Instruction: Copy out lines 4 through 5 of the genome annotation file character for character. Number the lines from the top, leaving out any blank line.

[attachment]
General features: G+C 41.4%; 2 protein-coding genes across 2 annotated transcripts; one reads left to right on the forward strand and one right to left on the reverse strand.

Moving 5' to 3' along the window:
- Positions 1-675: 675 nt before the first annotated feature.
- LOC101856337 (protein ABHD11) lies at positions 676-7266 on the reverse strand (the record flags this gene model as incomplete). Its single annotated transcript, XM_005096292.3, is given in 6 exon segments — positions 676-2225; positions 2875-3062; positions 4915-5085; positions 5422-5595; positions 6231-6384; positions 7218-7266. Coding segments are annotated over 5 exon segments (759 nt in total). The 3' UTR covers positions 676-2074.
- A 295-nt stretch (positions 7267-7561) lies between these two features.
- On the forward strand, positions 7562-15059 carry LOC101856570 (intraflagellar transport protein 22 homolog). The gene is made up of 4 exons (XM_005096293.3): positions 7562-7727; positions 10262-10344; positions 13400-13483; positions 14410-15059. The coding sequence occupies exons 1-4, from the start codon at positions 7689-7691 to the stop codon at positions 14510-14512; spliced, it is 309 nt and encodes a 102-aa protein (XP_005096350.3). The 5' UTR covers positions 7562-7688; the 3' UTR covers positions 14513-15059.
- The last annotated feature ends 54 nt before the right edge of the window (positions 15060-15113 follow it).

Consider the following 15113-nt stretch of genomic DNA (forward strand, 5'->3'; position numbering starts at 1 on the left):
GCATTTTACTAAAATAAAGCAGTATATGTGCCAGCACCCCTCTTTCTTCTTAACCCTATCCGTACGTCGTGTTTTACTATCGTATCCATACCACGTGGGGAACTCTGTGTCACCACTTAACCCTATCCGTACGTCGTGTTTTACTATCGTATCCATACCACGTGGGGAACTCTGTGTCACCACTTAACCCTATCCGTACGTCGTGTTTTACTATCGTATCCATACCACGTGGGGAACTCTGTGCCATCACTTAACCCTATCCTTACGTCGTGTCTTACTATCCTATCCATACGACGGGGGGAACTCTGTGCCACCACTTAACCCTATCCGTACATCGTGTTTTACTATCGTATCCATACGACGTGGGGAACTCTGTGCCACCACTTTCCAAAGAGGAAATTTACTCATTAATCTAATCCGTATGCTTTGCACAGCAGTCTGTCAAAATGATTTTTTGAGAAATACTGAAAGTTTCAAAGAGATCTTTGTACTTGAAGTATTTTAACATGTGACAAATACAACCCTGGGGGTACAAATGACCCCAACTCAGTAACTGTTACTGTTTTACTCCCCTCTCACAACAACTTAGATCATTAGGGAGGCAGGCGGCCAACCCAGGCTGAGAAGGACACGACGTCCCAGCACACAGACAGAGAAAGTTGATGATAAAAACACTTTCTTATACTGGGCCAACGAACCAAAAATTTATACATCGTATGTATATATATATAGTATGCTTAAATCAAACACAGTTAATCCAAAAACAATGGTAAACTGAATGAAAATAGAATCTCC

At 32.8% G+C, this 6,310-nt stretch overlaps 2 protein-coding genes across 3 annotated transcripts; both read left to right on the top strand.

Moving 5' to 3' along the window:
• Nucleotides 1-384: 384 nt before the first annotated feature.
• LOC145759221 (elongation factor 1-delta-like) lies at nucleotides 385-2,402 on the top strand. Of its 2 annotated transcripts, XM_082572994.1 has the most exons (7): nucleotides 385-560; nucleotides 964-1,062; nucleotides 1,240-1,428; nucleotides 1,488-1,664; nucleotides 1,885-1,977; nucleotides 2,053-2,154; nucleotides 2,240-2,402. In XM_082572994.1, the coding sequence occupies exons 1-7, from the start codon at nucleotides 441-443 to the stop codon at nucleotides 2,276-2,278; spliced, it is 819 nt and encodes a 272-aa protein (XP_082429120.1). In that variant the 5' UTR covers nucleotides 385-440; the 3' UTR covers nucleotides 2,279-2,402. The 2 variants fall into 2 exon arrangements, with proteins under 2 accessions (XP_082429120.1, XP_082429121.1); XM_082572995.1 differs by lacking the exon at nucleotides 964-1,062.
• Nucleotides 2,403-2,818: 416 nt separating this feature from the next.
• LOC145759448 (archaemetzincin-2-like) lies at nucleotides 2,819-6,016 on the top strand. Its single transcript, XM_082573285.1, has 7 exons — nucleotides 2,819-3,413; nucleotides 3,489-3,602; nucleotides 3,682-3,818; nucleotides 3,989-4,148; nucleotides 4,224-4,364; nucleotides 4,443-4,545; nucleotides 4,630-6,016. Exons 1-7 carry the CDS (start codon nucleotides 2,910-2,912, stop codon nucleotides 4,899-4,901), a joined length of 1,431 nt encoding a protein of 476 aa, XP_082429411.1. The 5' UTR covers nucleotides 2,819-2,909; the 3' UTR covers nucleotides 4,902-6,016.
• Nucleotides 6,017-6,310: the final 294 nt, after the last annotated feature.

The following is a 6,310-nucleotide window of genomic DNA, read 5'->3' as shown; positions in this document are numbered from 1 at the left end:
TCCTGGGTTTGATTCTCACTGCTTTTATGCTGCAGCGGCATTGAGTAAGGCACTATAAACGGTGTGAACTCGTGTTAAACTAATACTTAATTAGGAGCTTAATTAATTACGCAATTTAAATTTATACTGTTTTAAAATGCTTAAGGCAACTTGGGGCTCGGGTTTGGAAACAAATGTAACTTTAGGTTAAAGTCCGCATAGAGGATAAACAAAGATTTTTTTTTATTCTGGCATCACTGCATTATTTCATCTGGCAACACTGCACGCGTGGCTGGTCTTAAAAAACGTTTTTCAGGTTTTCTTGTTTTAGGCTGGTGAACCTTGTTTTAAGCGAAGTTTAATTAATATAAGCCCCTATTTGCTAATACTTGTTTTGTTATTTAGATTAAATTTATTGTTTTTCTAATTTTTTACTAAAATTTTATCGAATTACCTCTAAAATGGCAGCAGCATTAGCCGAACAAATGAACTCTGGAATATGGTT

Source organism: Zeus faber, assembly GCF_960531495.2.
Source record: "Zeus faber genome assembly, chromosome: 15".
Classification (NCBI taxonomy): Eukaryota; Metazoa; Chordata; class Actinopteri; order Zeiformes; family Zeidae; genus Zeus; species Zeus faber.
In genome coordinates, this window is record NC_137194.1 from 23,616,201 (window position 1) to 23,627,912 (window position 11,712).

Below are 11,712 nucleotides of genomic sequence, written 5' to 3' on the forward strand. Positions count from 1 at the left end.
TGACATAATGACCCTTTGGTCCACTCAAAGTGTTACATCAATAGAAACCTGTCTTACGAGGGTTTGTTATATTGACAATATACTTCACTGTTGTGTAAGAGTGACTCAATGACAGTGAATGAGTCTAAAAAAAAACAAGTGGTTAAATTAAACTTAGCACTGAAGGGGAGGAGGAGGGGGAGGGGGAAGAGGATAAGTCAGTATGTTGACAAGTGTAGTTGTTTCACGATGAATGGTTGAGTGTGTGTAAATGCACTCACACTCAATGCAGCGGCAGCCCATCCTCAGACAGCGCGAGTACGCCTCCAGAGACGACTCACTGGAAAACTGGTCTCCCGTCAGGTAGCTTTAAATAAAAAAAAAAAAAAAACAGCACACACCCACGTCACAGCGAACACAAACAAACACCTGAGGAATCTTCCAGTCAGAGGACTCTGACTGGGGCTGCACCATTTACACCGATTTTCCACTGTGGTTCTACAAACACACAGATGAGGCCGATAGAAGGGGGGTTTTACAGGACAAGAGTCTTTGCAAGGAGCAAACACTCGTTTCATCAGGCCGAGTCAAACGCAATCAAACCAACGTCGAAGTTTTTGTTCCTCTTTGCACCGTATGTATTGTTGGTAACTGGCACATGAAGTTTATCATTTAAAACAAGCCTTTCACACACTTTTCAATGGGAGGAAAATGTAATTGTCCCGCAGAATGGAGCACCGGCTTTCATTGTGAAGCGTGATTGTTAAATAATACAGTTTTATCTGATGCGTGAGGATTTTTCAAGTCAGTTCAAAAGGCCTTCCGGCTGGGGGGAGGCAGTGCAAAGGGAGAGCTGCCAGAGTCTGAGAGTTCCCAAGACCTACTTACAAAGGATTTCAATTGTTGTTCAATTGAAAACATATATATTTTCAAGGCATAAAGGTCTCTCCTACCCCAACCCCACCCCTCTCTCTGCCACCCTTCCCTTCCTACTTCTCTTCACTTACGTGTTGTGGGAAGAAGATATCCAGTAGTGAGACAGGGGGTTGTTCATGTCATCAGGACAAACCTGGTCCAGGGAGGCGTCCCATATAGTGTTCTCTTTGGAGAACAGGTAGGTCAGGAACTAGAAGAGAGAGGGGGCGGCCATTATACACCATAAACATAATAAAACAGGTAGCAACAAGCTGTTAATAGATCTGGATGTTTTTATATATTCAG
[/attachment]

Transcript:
- LOC101856337 (protein ABHD11) lies at positions 676-7266 on the reverse strand (the record flags this gene model as incomplete). Its single annotated transcript, XM_005096292.3, is given in 6 exon segments — positions 676-2225; positions 2875-3062; positions 4915-5085; positions 5422-5595; positions 6231-6384; positions 7218-7266. Coding segments are annotated over 5 exon segments (759 nt in total). The 3' UTR covers positions 676-2074.
- A 295-nt stretch (positions 7267-7561) lies between these two features.